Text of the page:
The legendary ragtime pioneer John William Boone was born to Rachel Boone in 1864. census records have indicated a range of birth years from 1862 to 1866, but 1864 is the most accurate year of birth according to the author's research. Rachel was an escaped slave from Kentucky who found a position as a "contraband cook" for the Union Army in Miami, Missouri. A mulatto, she claimed to be an indirect descendant of famed American Daniel Boone, a claim with some measure of credibility, and kept that name. John's father was a white bugler with the Union Army.
Given that information, the Union Army records show only one bugler in an applicable at that time period, Private William S. Belcher of Company F of the 3rd Regiment, Missouri State Militia Cavalary, then later with the 7th Regiment in the same capacity as bugler. Not only was he in the Miami area around the probable time of conception, but further investigation into Army records reveal that he was on a furlough to Miami about the time of John's birth in 1864. The furlough turned into an attempt to enlist with the 23rd Missouri Infantry the day after John's birth, which turned into a desertion charge from the Union Army and a conviction. After the war he married and became a farmer. It is unclear if he ever had more than peripheral contact with his son for whatever reasons.
Shortly after John's birth Rachel moved to Warrensburg, Missouri. She is shown there in 1870 working in washing and ironing, and was working for many prominent families in the area. Curiously, John, now called Willie, was shown as only 4 years old in that census, and he had another brother, Wyatt, father unknown, who is shown as 2 years old in 1870.
At age 7 he received a French harp as a gift, quickly learning to tune and play it. This allowed him to earn some extra income, even before he was 8, playing it at various functions or in people's homes. When he was eight, Rachel ended her life as a single mother by marrying Harrison Hendrix, and eventually the couple added five more siblings to Willie's family. They moved to a one room cabin, but by all reports it was a loving household, and Willie remained close to his step-siblings throughout his life.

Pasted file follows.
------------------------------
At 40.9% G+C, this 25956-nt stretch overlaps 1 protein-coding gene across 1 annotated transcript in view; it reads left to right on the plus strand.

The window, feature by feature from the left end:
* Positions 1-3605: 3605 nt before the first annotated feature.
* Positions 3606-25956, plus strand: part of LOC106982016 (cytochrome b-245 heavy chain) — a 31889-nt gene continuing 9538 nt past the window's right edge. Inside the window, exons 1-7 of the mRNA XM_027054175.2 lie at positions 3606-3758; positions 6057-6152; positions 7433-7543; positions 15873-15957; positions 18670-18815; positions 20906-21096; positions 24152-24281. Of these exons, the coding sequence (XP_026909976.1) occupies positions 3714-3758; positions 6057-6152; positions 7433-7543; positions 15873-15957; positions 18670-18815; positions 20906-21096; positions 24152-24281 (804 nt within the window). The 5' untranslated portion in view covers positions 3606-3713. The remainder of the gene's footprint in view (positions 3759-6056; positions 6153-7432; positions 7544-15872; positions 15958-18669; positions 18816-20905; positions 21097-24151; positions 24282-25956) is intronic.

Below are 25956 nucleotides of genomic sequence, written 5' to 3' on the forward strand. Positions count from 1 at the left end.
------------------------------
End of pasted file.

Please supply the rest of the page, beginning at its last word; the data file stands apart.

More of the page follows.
In an effort to accommodate her son's needs, Rachel enrolled Willie at the Missouri School for the Blind in St. Louis, with the generous help of donations by neighbors and townspeople, both black and white. Some also funded the train trip, and made him clothes to take along. His blindness and pure joy in life helped make all of them color blind as well. He left Warrensburg in the fall of 1873. It was clear early on that Willie was not happy at the school, and instead of communing with his own classmates, he preferred to listen to older students practice in the music room. One of them, Enoch Donley, befriended Willie and taught him basics of technique, and also introduced him to a piano teacher at the school. After a year of work, Boone was able to play virtually anything he heard with commendable technique.
The situation at the school changed within a couple of years, and a new supervisor was put in place, changing the way black students were treated. Willie was removed from most of his musical access and taught to make broom instead. In order to play he escaped the school at night (presumably with some assistance) and started hanging around the nearby tenderloin district where early forms of what would become ragtime were being performed. While he was able to pick up a lot from listening to the brothel and bar pianists, he was eventually caught enough times that he was expelled from the school. Forced to live on the streets, he played where he could, often in churches, and even sang to people in public places like train depots for money. Nearly starving, a conductor found him and managed to get him back to Warrensburg and his mother.
Back home, Willie continued to play in homes, halls and churches. It was in a church where he was giving a small concert that John Lange, a local contractor and successful black businessman, first heard Boone play. He was substantially impressed, and after some time decided to expand his scope of business operations, becoming one of the first African American managers of a concert artist. In preparation for sending Willie out into the world, Lange sent him to Christian College in Columbia for advanced musical training with Anna Heuerman. It was here that he learned a great love for classical music, which he was quickly able to emulate, and even duplicate, sometimes on the first or second hearing. After sufficient training, Boone came home, and with Lange formed the Blind Boone Company, adopting the motto Merit, Not Sympathy, Wins. Based in Columbia, the pair set out to make Boone famous, with resounding results - albeit slowly resounding.